https://gds.blog.gov.uk/2016/12/08/now-we-are-5/

Now we are 5

Illustration of GDS 5th birthday card with confetti

It’s half a decade since GDS was founded. When it started, it was just 14 people. In those days, it had more of a startup culture, with a very small staff working to build the early prototypes of GOV.UK. Today, GDS has grown to over 700 people, working on projects like GOV.UK Verify, opening up data and end-to-end services. And we’re recruiting at a rate of 45 additional people a month. In startup terms, that’s a major success. In terms of digital government, it is hugely important.  

GDS remains committed to its original principles: building and supporting services that put the user first. Making things open. Making things better for the citizen.

Some of the changes we make in people’s daily lives are incremental, but they all add up to a big shift in the relationship between citizen and state. GDS is helping to put government at the service of the citizen.

All of us here owe a great debt to the people who laid the foundations for the organisation we are today. One that is agile and iterative, in a position to both lead and support. To build and test, and to challenge. We are a mature organisation now, and a recognised centre of digital excellence for government, not just in the UK, but around the world.

Here are some of the things I am looking forward to us working on in the next year.

Fixing data

To make things that are truly better for citizens, we know that we need to fix how data is stored and used in government. Current structures prevent departments from giving each other access to information. The creation of joined up services across government is inhibited by legacy structures. GDS will work to lower these barriers, and help to establish secure, ethical ways for working with data for the benefit of the citizen. As part of this work, we will be publishing a roadmap of open APIs (application programming interfaces) for data.

Joining up departments

As digital transformation penetrates every layer of government, working across departments will increasingly become the norm. GDS has invested more into policy and engagement, and is looking at ways for this important work to happen smoothly and efficiently. In modern government, we will need to go beyond siloed services to do the work we need to do.

Pushing GOV.UK Verify forward

Identity is another priority. We’re investing in GOV.UK Verify, working hard to make it fit for use across government. We want as many people signed up as we can, and we’ll continue to push this actively in the next year.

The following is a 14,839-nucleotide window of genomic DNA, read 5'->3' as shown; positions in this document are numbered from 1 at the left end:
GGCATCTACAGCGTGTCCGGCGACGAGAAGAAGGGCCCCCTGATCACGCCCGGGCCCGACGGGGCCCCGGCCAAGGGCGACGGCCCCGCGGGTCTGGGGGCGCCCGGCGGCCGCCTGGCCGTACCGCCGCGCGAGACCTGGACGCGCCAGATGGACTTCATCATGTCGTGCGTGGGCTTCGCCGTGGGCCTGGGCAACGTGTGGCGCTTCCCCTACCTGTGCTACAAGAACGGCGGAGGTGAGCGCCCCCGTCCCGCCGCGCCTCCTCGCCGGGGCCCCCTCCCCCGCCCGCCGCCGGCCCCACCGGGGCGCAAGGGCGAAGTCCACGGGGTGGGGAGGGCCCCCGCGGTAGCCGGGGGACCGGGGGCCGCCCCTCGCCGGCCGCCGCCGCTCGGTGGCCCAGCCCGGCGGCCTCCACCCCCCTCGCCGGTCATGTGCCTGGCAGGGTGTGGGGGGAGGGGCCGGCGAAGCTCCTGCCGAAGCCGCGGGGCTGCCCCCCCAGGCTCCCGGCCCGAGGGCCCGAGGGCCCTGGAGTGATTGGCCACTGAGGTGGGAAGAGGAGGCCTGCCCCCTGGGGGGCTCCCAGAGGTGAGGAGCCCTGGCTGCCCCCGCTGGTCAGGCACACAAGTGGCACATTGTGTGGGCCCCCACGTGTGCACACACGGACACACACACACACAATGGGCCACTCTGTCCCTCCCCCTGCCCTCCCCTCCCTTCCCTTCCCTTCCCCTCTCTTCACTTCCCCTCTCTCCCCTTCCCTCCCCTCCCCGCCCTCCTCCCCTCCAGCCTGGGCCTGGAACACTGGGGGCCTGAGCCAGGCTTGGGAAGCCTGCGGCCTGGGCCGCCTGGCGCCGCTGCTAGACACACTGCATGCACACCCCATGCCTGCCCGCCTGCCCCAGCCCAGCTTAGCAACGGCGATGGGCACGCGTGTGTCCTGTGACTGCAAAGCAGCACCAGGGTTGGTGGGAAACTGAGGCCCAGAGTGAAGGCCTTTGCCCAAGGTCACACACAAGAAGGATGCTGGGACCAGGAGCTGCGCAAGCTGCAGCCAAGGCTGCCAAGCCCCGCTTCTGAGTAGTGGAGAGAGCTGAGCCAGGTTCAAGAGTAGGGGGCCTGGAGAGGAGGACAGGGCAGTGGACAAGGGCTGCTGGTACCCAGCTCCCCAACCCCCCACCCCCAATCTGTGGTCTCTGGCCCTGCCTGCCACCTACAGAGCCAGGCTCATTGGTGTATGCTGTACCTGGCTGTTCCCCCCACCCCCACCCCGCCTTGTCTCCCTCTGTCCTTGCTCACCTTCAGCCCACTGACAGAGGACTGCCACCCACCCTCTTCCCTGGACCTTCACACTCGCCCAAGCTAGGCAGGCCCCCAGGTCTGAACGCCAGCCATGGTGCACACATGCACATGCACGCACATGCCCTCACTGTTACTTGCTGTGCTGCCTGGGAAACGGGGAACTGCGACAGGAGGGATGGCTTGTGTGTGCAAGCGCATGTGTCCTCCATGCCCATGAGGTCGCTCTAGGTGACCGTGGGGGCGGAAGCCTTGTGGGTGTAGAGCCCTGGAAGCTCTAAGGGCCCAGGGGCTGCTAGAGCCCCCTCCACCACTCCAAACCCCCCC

Transforming our workforce

We know that digital transformation has no end point. And it’s just as much about people and practices as it is about technologies and tools. GDS aims to establish 8 regional digital academies, providing training for 3,000 people across government every year.

Along with upskilling the current workforce, GDS is working to create a more diverse workplace. Earlier this year, my predecessor Stephen Foreshew-Cain wrote about the importance of GDS taking part in events like LGBT+ Pride, and making people from minority groups feel comfortable to be themselves in the workplace. With the support of the GDS Women’s Group, we’ve made a formal commitment to only take part in conferences that are gender diverse. The Women’s Group has also been instrumental in rolling out compulsory unconscious bias training for all line managers. We now have a group of about 25 people from the Women’s and the recently launched Black, Asian and minority ethnic (BAME) groups who are being trained up as unconscious bias facilitators to run the sessions in house. This means everyone who works at GDS can have consistent face-to-face training. All of these things are helping to make GDS a better place to work. One that is better equipped to meet the needs of all its users.

Looking ahead with optimism

Although there is no ‘finish line’ for digital transformation, we can set targets. There are fewer than 1,000 working days until 2020, and we want to see as many of these objectives realised as we can. That means there is a lot of work for us to do. And, there is a lot to be excited about. It won’t be easy, and we may not see instant results, but we know that what we’re doing is important. A brilliant foundation has been laid. And we’re more than ready to take the next steps as we look towards GDS year 6, and beyond.

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